New Direction for Software Developers

Written by James R. Lord

The transition from the Information Age to the Knowledge Age can be thought of as both an expansion in the workforce that can create software solutions as well as the decline of traditional point solution software companies. To the developer who is right now sitting behind a desk in a point solution software company, this can sound pretty scary.

So let me take a moment to expand upon my position to show that the great opportunities that are coming with this transition are for everyone, programmer and non-programmer alike -- as long as change in the environment is met with change in the individual.

What are the personal changes I would recommend for a programmer? Give up being a coding hack -- those days are numbered. Just as the market for assembler coders has shrunk to virtual non-existence, so too will the market for line-by-line program writers shrink – and much faster. Expect the market for line-by-line program writers to be in high-decline by 2016 and effectively gone by 2022. While I cannot speak for other platforms, I can say that QBOS will be so advanced by that time that there will be absolutely no need for coding within the QBOS multi-Tradespace system. But what there will be a need for, a vast growing need for, is analyst and interpreters -- people who can listen to a business owner or stakeholder and help them voice their needs and objectives in terms that can be rendered into well-defined requirements with a high degree of functional orthogonality (FO). To be such an interpreter (or business analyst, if you will), two primary skill sets are required. Unfortunately one of these skills is also one of the worst performed yet most needed within the IT industry -- the specification and delivery of detailed requirements (without the details, FO cannot be assured). As a developer today, you should be receiving and working from very detailed, orthogonal requirements. In large companies, the programming team is complemented with analysts and architects and designers who bear the responsibility of proper interpretation and documentation of strategic requirements. However, requirement specifications are seldom put together properly and often not at all (I suspect it is fair to say this is even more prevalent in small companies where the developers may be working without analyst support). This is one of the top three findings of the SIM Enterprise Architecture Working Group's 2007 Information Management Practices Survey and it is ranked as the number 2 out of 53 top early warning signs of IT project failure!

This creates an opportunity for the developer who wants to assure their place in coming years. Learning how to recognize gaps in instructions and whether requirements are orthogonal or not is a valuable first step for a developer who wants to evolve their value. It also puts them on a path towards designing proper requirement specifications which will elevate them out of the position of pure coding hack and plant them firmly in an area that is going to be growing in need for many years to come.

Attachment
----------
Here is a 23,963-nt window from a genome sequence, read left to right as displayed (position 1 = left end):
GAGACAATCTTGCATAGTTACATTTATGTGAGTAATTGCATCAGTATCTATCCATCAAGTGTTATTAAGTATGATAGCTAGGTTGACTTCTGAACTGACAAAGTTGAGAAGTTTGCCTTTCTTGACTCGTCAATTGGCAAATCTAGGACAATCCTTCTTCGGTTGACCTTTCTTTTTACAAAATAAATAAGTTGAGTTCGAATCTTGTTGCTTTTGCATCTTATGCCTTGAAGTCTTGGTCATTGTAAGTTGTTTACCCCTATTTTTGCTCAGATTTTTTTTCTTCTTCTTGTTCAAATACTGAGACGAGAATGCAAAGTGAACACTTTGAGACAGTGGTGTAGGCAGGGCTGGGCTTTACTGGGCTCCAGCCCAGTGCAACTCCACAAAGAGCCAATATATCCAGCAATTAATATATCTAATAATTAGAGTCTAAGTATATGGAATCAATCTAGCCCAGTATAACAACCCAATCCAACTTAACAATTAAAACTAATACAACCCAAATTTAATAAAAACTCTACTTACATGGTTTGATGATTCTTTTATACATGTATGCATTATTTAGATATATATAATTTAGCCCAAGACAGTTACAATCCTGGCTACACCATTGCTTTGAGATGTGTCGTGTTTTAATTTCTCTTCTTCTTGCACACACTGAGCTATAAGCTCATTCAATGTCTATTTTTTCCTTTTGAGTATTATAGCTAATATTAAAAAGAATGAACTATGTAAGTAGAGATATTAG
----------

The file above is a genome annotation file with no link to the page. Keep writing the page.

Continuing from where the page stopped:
The second skill, interpretation, is a little harder to come by because it is a mixture of perspective gained through experience (so the sooner you start, the better) and interpersonal skills (I know, all us programmers are just teeth a-chatter at the prospect). This skill culminates in the ability to relate to the business owner or stakeholder along the lines of their business acumen and interests and even demonstrate insight that they had not conveyed -- insight necessary to add to their statements the granularity needed to derive the details for their requirements. This means understanding the ramifications of their statements as well and identifying and exposing any implied requirements. It is this insight that requires perspective and experience -- the more the better. It is valuable. It is in growing demand. And it is not a common talent.

The best developers today are the ones who do the best job of interpreting the client's needs into requirements that can then be carefully followed in creating the solution the client wants. The demand for this talent is only going to grow -- and along way, the need for actual coding will fall by the wayside.

So while the business analysts are already on-board, my recommendation to all programmers today is pay attention to the need for proper requirement specifications, learn the difference between good and poor requirement specifications. Look outward at the business you are supporting, how it runs, how the requirements you hold in your hand actually relate to the business you see. Study the operations of the businesses you see and work with. Study the marketing. Study the administration and all the other departments. Gain a comprehensive understanding of the business as a whole. Learn to recognize what makes a difference to the business for better and for worse. Absorb the formal business compliance standards and any methods training available to you. And along the way, you will evolve from a developer to a business analyst - the developer for the Knowledge Age.

Jim Lord, CEO
QBOS, Inc.